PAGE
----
Contrary to claims by Prime Minister Justin Trudeau that the Liberal government is not asking farmers to decrease their fertilizer use, a new report concluded that it would be impossible to achieve the 30% fertilizer emission reduction target without drastic cuts to fertilizer use. 

The University of Calgary’s School of Public Policy report titled Planning to Fail: A Case Study of Canada’s Fertilizer Based Emission Target said that while the target was laudable, the voluntary targets failed to take into account regional conditions and could not be achieved unless Canadian farmers are willing to jeopardize their economic viability. 

“The proposed target (is) unachievable without drastic reductions in nitrogen fertilizer use,” wrote the report’s authors. 

“Given the variation in climate and production across the country, a one size fits all approach is unlikely to be effective. Provincial governments and organizations should be encouraged to develop regional solutions to meet national objectives, with the (federal government) providing coordination and support.”

Report co-author Dr. Guillaume Lhermie said that the federal policy first devised by Trudeau in his 2020 climate plan has reduction of use written into it and it could jeopardize Canada’s place as an economic breadbasket. 

“It is putting a lot of pressure on producers to decrease their emissions and their fertilizer use,” said Lhermie.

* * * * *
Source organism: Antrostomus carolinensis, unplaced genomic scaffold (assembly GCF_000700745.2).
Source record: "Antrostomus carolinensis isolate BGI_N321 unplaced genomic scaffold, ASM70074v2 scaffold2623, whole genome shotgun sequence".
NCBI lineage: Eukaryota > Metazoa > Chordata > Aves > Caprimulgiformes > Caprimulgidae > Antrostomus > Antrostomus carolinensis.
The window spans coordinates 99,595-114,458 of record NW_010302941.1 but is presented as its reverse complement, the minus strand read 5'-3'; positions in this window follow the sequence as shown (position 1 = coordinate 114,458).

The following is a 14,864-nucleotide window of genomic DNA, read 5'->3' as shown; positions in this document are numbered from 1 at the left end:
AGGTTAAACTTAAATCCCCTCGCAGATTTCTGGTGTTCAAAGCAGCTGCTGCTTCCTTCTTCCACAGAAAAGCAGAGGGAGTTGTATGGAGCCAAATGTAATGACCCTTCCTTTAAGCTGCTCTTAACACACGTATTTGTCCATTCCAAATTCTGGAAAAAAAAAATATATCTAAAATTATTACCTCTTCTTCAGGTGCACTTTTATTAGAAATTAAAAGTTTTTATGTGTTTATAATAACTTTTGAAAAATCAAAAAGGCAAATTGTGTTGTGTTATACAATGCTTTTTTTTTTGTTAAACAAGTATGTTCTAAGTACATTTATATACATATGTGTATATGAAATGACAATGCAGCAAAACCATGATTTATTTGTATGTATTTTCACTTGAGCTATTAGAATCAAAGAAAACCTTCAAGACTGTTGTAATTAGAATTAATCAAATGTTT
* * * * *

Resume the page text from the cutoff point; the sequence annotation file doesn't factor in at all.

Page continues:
“Canada could be able to justify that they were able to reduce their emissions. However, that doesn’t mean other countries will do the same. This could open the door to less sustainable practices in other countries, because we still need to feed people.”

Earlier this year, Trudeau told farmers that they were under the spell of “disinformation and misinformation” due to social media.

“I want to be clear, we are consulting with farmers in the industry about a voluntary, not mandatory reduction in emissions from fertilizer not in use of fertilizers,” said Trudeau. 

However, exclusive reporting by True North shows that the federal government was aware that adopting such targets would result in decreased crop yield for farmers in Western Canada and even floated the idea of a carbon tax-like regulatory backstop to enforce fertilizer emission reduction targets. 

In the paper, researchers argued for a province-led strategy to deal with emissions in agriculture and not the current federal approach. 

“For example, a made-in-Alberta strategy will likely focus on large-scale grain and oil seed production for dryland and irrigated production systems. Recommended (best practices), current levels of adoption, and barriers to increasing adoption will likely differ from those developed for Quebec or PEI,” the paper argued. 

“Provincial targets may also receive greater buy-in as regional differences and producer concerns are more likely to be reflected in regional targets than at the national level.”